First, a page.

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'Looney Tunes' scatters the laughs
Pity poor Daffy Duck, eternal also-ran of Warners' world.
He tries so very hard, sputtering and shouting, boasting and plotting, and yet his best is always second-best -- at best.
As we see in Looney Tunes: Back in Action, the desperate duck resents playing second fiddle to Bugs Bunny, who doesn't even consider Daffy competition.
While Daffy is working his tail feathers off to outmaneuver our "cwazy wabbit," Bugs plays it cool, displaying an almost aristocratic assurance in his top-toon status. Just as Mickey Mouse is untroubled by the outbursts of Disney's duck, Donald, Bugs knows that, at Warner Bros., he's the king of cartoon comedy.
As Back in Action begins, we find Daffy at a corporate powwow, attempting to convince the Warner brothers (who, here, look like Larry "Bud" Melman twins) that he's meant for finer things than being Bugs' perpetual stooge. But the brothers and their top execs are having none of it.
Kate Houghton (Jenna Elfman), their humorless V.P. of Comedy, feels that Daffy's fan base is limited to "angry fat guys in basements." She insists that the duck be canned. And thanks to her winning track record, including such hits as Lethal Weapon Babies, he is.
Daffy recovers quickly and heads off to Las Vegas, where adventure awaits. Meanwhile, Bugs, who is smart enough to know he needs Daffy as a foil, sets out after him.
Back in Action, then, becomes a "road picture" -- The Road to Vegas (By Way of Toontown)? -- in the free-and-easy tradition of the ones starring Bing Crosby and Bob Hope. Ski-billed Daffy, of course, is Hope to Bugs' cottontail Der Bingle.
As you may have gathered, this is the sort of movie, like Space Jam and Who Framed Roger Rabbit, in which toons and humans mingle. So both Daffy and Bugs are saddled with people as sidekicks. (The tradition also includes You Ought to Be in Pictures, the 1940 short in which Daffy persuades Porky Pig to quit cartoons.)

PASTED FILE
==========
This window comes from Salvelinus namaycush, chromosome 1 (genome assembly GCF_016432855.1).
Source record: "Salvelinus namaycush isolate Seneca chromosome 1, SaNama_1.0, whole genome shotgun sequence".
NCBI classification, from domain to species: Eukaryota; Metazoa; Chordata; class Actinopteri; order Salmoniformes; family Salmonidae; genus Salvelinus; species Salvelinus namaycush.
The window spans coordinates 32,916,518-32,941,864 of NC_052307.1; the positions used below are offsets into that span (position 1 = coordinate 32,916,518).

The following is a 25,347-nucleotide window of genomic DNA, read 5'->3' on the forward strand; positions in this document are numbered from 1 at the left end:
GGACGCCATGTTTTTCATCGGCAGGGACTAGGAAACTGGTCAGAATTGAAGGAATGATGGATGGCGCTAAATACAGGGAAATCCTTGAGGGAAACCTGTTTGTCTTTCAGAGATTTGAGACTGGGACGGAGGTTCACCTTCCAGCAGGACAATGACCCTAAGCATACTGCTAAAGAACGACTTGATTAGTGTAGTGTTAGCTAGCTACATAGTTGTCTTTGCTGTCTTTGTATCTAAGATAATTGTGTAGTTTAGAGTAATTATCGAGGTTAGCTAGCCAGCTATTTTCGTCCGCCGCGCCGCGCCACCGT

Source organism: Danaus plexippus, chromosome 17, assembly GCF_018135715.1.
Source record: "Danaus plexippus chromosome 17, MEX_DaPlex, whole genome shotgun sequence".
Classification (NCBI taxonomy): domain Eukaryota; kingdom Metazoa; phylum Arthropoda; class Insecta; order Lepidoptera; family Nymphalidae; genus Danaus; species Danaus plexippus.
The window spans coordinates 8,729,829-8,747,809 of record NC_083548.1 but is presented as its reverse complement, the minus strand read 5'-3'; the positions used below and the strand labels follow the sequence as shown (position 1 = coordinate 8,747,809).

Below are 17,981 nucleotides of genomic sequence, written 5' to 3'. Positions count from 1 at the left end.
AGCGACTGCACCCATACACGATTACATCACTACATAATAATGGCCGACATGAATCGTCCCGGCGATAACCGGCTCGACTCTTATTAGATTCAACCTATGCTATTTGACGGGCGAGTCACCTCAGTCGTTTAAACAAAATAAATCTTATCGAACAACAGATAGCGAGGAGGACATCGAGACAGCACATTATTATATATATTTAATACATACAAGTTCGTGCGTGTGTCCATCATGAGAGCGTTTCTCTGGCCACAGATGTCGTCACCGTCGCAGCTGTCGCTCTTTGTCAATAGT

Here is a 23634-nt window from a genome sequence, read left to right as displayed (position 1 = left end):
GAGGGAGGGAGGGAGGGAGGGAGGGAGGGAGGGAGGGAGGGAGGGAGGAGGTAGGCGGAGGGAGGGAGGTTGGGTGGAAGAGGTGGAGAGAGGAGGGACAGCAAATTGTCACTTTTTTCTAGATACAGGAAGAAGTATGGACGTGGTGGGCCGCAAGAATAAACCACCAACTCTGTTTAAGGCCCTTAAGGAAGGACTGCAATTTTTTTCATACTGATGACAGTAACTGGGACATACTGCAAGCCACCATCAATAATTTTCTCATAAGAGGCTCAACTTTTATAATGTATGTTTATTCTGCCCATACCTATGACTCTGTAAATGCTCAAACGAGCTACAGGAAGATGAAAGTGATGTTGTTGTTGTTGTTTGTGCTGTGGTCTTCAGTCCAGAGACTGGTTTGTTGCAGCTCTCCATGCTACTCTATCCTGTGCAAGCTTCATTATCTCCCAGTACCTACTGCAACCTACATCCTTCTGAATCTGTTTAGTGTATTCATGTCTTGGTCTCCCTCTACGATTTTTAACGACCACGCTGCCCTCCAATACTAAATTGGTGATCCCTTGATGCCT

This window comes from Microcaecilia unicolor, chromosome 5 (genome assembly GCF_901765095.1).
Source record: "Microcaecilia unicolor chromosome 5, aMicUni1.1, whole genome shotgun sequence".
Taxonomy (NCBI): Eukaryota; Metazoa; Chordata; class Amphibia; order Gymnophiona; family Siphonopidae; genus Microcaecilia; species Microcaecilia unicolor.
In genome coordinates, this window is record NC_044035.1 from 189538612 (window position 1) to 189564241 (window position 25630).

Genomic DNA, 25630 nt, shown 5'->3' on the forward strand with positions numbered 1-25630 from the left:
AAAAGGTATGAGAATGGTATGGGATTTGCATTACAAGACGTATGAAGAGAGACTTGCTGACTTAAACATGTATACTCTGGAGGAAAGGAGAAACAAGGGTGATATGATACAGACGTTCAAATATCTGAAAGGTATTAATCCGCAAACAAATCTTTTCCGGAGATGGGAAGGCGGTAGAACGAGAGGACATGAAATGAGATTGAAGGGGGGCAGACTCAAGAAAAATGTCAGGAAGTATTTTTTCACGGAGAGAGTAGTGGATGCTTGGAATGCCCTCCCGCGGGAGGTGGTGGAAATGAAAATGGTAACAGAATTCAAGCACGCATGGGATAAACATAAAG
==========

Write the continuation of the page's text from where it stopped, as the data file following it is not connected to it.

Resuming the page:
Traveling with Daffy is DJ Drake (Brendan Fraser), a security-guard-cum-stuntman whose surname means "a male duck." With Bugs is Kate, who has had a change of heart about Daffy and whose overbite gives her a rabbity look.
DJ's father, Damian Drake (Timothy Dalton), turns out to be a movie star who is famous for such 007-type adventures as More is Never Enough and Licence to Spy. Damian is also a real spy who has been captured by evildoers.
So it's up to DJ and Daffy, eventually aided by Kate and Bugs, to save him.
It's implicit that their mission also includes making us laugh. And in a scattershot way, they accomplish that.
Back in Action, which opens today, is too long by at least 20 minutes and is hampered by too many cameos, both toon and human. Cartoon characters from Pepe Le Pew to Marvin the Martian to Yosemite Sam pop up when you least expect them, as do such human stars as Joan Cusack and Heather Locklear.
Steve Martin tries a bit too hard in the role of the fiendish, foppish chairman of the Acme Corp., which, you will recall, makes all those faulty contraptions that Wile E. Coyote uses to no avail against the Road Runner. It's the chairman and his henchmen, we discover, who have kidnapped DJ's dad.
The plot is overly convoluted: There's something lame in there about the elusive Blue Monkey Diamond and its ability to make people go ape.
Still, at times, the film is achingly funny.
You have to laugh, for example, when you see the stuttering Porky and the Mexican Speedy Gonzales sitting together in the studio commissary and complaining about what political correctness has done to their careers.
A takeoff on the shower scene in Psycho is funny, as is a passage in which our heroes spot a Wal-Mart in the desert.
"Is it a mirage," someone asks, "or just product placement?"
There's also a visually impressive sequence, set in the Louvre, in which Daffy and Bugs find themselves transported into - and transformed by -- such classic, highly stylized works of art as Dali's "The Persistence of Memory" and Munch's "The Scream."
Back in Action was directed by Joe Dante (Gremlins), who understands the antic spirit of cartoons but has less of a grasp of the rhythms of a feature-length film. In a perfect world, he would be making innovative animated shorts.
The ramshackle script is by former Simpsons hand Larry Doyle: That Wal-Mart gag, among others, seems culled from the playbook of Homer & Co.
By the end of the movie, you realize that, for once, Bugs has taken a back seat to Daffy. That in itself makes this film a sort of landmark.
In fact, at its funniest, Looney Tunes: Back in Action is so much fun that you dearly wish it all could be that good.
You leave the theater smiling, but also with a question:
That's all, folks?
Jay Boyar can be reached at email@example.com or 407-420-5492.